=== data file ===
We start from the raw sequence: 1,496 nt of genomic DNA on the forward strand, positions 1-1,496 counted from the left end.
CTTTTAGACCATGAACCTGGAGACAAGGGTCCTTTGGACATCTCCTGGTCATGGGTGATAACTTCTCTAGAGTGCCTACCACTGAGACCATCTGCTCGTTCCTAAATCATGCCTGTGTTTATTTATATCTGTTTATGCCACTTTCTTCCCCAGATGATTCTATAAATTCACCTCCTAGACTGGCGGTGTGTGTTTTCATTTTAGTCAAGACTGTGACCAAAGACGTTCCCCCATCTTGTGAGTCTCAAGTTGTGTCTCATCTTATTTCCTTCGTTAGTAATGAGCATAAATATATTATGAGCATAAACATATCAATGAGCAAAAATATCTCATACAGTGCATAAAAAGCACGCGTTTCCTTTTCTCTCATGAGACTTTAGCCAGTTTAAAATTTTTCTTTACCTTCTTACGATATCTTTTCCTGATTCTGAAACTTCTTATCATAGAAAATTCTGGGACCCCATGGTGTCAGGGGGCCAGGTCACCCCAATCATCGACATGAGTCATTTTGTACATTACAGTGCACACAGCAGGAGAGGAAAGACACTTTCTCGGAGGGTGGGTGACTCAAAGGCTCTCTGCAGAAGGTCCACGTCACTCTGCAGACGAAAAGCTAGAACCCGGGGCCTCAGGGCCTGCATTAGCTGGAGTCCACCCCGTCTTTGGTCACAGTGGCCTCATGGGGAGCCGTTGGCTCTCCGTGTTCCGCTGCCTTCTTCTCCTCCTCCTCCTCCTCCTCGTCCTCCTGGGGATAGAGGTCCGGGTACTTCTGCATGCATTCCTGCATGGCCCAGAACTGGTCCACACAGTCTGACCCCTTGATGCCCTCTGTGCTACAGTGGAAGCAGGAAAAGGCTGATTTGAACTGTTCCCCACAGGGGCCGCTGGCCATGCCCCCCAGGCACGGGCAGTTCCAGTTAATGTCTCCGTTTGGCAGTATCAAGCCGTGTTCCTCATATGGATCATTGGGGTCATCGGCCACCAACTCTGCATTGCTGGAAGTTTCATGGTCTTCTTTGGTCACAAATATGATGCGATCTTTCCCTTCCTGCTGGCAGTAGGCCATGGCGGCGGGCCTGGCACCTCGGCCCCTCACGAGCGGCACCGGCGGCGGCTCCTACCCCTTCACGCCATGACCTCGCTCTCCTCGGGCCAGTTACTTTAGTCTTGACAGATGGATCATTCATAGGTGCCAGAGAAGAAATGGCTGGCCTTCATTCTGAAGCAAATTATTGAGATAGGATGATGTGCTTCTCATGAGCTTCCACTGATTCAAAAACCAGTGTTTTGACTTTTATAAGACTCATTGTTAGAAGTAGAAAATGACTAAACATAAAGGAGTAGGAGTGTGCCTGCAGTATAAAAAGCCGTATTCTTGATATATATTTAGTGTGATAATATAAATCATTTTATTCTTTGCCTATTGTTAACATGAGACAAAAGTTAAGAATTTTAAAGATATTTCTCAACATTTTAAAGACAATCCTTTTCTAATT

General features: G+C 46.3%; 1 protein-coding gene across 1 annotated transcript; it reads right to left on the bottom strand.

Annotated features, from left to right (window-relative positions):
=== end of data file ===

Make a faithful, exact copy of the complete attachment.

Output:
We start from the raw sequence: 1,496 nt of genomic DNA on the forward strand, positions 1-1,496 counted from the left end.
CTTTTAGACCATGAACCTGGAGACAAGGGTCCTTTGGACATCTCCTGGTCATGGGTGATAACTTCTCTAGAGTGCCTACCACTGAGACCATCTGCTCGTTCCTAAATCATGCCTGTGTTTATTTATATCTGTTTATGCCACTTTCTTCCCCAGATGATTCTATAAATTCACCTCCTAGACTGGCGGTGTGTGTTTTCATTTTAGTCAAGACTGTGACCAAAGACGTTCCCCCATCTTGTGAGTCTCAAGTTGTGTCTCATCTTATTTCCTTCGTTAGTAATGAGCATAAATATATTATGAGCATAAACATATCAATGAGCAAAAATATCTCATACAGTGCATAAAAAGCACGCGTTTCCTTTTCTCTCATGAGACTTTAGCCAGTTTAAAATTTTTCTTTACCTTCTTACGATATCTTTTCCTGATTCTGAAACTTCTTATCATAGAAAATTCTGGGACCCCATGGTGTCAGGGGGCCAGGTCACCCCAATCATCGACATGAGTCATTTTGTACATTACAGTGCACACAGCAGGAGAGGAAAGACACTTTCTCGGAGGGTGGGTGACTCAAAGGCTCTCTGCAGAAGGTCCACGTCACTCTGCAGACGAAAAGCTAGAACCCGGGGCCTCAGGGCCTGCATTAGCTGGAGTCCACCCCGTCTTTGGTCACAGTGGCCTCATGGGGAGCCGTTGGCTCTCCGTGTTCCGCTGCCTTCTTCTCCTCCTCCTCCTCCTCCTCGTCCTCCTGGGGATAGAGGTCCGGGTACTTCTGCATGCATTCCTGCATGGCCCAGAACTGGTCCACACAGTCTGACCCCTTGATGCCCTCTGTGCTACAGTGGAAGCAGGAAAAGGCTGATTTGAACTGTTCCCCACAGGGGCCGCTGGCCATGCCCCCCAGGCACGGGCAGTTCCAGTTAATGTCTCCGTTTGGCAGTATCAAGCCGTGTTCCTCATATGGATCATTGGGGTCATCGGCCACCAACTCTGCATTGCTGGAAGTTTCATGGTCTTCTTTGGTCACAAATATGATGCGATCTTTCCCTTCCTGCTGGCAGTAGGCCATGGCGGCGGGCCTGGCACCTCGGCCCCTCACGAGCGGCACCGGCGGCGGCTCCTACCCCTTCACGCCATGACCTCGCTCTCCTCGGGCCAGTTACTTTAGTCTTGACAGATGGATCATTCATAGGTGCCAGAGAAGAAATGGCTGGCCTTCATTCTGAAGCAAATTATTGAGATAGGATGATGTGCTTCTCATGAGCTTCCACTGATTCAAAAACCAGTGTTTTGACTTTTATAAGACTCATTGTTAGAAGTAGAAAATGACTAAACATAAAGGAGTAGGAGTGTGCCTGCAGTATAAAAAGCCGTATTCTTGATATATATTTAGTGTGATAATATAAATCATTTTATTCTTTGCCTATTGTTAACATGAGACAAAAGTTAAGAATTTTAAAGATATTTCTCAACATTTTAAAGACAATCCTTTTCTAATT

General features: G+C 46.3%; 1 protein-coding gene across 1 annotated transcript; it reads right to left on the bottom strand.

Annotated features, from left to right (window-relative positions):